It Uses water as the source of heating/cooling, delivers heating /cooling to air indoors. Instead of extracting heat from outside air, this type of pump absorbs heat from ground water or surface water, such as a farm pond.



3- Air-to-water

 

It uses air outside, water inside: useful where there is a demand for hot water as well as for air cooling and dehumidification).



4- Ground-to-air
 

Also known as a geothermal system, this type of heat pump uses underground loops to absorb heat from the earth. Geothermal systems are usually installed in newly-built homes, but can also be used in existing home.


In Floor or Under Floor Heating

Under floor heating is a form of central heating and cooling which achieves indoor climate control for thermal comfort using conduction, radiation and convection. 

Fig (1): In floor Heating system

Modern under floor heating systems use either electrical resistance elements ("electric systems") or fluid flowing in pipes ("hydronic systems”) to heat the floor. Either type can be installed as the primary, whole-building heating system or as localized floor heating for thermal comfort. Electrical resistance can only be used for heating so when space cooling is also required, hydronic systems are used. 


Electric heating elements or hydronic piping can be cast in a concrete floor slab ("poured floor system" or "wet system" or “In floor system” see fig.1). They can also be placed under the floor covering ("dry system" or “Under floor system” 
see fig.2) or attached directly to a wood sub floor ("sub floor system" or "dry system").

Fig (2): Under floor Heating system

second: Local heating Systems


Equipment used to generate heating in Local heating systems:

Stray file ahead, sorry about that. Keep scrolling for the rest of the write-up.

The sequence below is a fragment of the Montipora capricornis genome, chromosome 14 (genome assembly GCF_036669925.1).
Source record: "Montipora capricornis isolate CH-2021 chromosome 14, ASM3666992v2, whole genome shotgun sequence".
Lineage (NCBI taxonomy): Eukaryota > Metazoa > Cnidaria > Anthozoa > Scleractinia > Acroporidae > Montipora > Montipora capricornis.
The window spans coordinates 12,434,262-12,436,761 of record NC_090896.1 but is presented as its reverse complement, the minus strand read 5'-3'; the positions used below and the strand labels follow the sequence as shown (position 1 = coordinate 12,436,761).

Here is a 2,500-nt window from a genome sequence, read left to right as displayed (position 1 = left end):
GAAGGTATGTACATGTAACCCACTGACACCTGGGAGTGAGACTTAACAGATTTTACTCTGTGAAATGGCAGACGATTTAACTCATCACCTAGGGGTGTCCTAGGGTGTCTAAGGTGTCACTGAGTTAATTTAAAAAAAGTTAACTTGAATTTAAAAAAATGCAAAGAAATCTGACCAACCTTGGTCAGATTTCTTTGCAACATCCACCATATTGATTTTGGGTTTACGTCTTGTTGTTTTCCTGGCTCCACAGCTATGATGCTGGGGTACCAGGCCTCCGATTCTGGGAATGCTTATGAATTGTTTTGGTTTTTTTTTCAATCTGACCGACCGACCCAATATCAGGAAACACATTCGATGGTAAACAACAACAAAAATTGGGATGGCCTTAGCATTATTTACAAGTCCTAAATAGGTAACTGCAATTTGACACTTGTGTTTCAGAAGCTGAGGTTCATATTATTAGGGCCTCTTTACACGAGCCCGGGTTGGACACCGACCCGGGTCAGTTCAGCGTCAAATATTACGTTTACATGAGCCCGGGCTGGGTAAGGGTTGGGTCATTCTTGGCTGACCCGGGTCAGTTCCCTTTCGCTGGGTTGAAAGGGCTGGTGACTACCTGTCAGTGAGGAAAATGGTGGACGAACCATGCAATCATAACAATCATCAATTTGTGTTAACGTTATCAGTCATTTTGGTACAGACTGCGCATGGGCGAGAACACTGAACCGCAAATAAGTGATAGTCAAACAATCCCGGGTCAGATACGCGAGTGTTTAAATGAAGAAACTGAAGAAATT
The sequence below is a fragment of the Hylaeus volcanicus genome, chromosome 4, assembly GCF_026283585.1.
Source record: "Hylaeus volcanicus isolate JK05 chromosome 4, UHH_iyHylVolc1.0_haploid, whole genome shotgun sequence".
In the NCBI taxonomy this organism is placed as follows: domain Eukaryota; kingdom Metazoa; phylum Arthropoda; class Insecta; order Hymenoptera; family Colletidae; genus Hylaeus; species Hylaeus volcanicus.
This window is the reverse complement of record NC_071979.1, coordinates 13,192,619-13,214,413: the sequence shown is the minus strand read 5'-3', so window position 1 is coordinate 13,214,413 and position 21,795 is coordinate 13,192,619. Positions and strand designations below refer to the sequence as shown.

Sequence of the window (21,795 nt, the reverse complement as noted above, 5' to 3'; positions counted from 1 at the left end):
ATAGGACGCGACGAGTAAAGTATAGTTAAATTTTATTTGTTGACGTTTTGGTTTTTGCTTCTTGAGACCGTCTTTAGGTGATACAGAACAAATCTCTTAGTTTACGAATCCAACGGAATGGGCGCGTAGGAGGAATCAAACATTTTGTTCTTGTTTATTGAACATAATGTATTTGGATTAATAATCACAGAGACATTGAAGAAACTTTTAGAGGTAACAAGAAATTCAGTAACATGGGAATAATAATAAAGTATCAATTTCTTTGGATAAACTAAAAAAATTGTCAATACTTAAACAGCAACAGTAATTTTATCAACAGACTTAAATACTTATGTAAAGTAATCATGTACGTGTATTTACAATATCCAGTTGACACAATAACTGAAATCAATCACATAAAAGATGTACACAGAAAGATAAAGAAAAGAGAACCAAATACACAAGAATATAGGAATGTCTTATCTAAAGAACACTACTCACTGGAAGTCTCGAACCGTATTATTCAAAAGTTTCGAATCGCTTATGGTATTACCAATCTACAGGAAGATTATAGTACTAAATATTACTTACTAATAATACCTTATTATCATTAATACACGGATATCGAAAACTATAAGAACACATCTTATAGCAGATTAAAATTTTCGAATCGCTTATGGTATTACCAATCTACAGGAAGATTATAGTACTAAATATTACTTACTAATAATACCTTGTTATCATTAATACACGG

1. Portable electric heaters.
  2. Built-in electric resistance heaters.
  3. Electric resistance baseboard radiators.
  4. Infrared heaters.
  5. Fireplaces.
  6. Wood stoves.

Local heating systems 

1- Advantages of Local Heat System over Central heat system: 


  • Local systems tend to be distributed systems; a building conditioned using local system may have a dozen (or a hundred) individual and independent units located throughout the building. Distributed systems tend to provide greater collective reliability than do centralized systems. The failure of one of 12 heating units, for example, may cause discomfort in one room of a building but there are still 11 operating units that can provide heat for the rest of the building. 
  • Because local systems are likely to be of small capacity and are not complicated by interconnections with other units, maintenance of local systems tends to be simple and available through numerous service providers. 
  • In a building where a large number of spaces may be used only on an occasional basis, such as a dormitory or hotel, local systems may be totally shut off in the unused spaces, thus providing potential energy savings. 
  • A local HVAC system may provide greater occupant comfort through totally individualized control options -- if one room needs heating while an adjacent one needs cooling, two local systems can respond without conflict. 

2- Disadvantages of Local Heat systems:


  • Local system units cannot be easily connected together to permit centralized energy management operations. 
  • Local systems can usually be centrally controlled with respect to on-off functions through electric circuit control, but more sophisticated central control (such as night-setback or economizer operation) is not possible. 
  • Local systems can not benefit from economies of scale. The efficiency of equipment generally increases with capacity; as each local unit is normally of low capacity; local system efficiency is relatively low. 
  • Lack of interconnection between units also means that loads cannot be shared on a building-wide basis. Several central HVAC systems deliver improved efficiency and lower first cost by sharing load capacity across an entire building. 
  • Although local system maintenance may often be relatively simple, such maintenance may have to occur directly in occupied building spaces. 



In the next Topic, I will explain the Cooling systems (Air Conditioning systems) types, classifications and equipment. So, please keep following.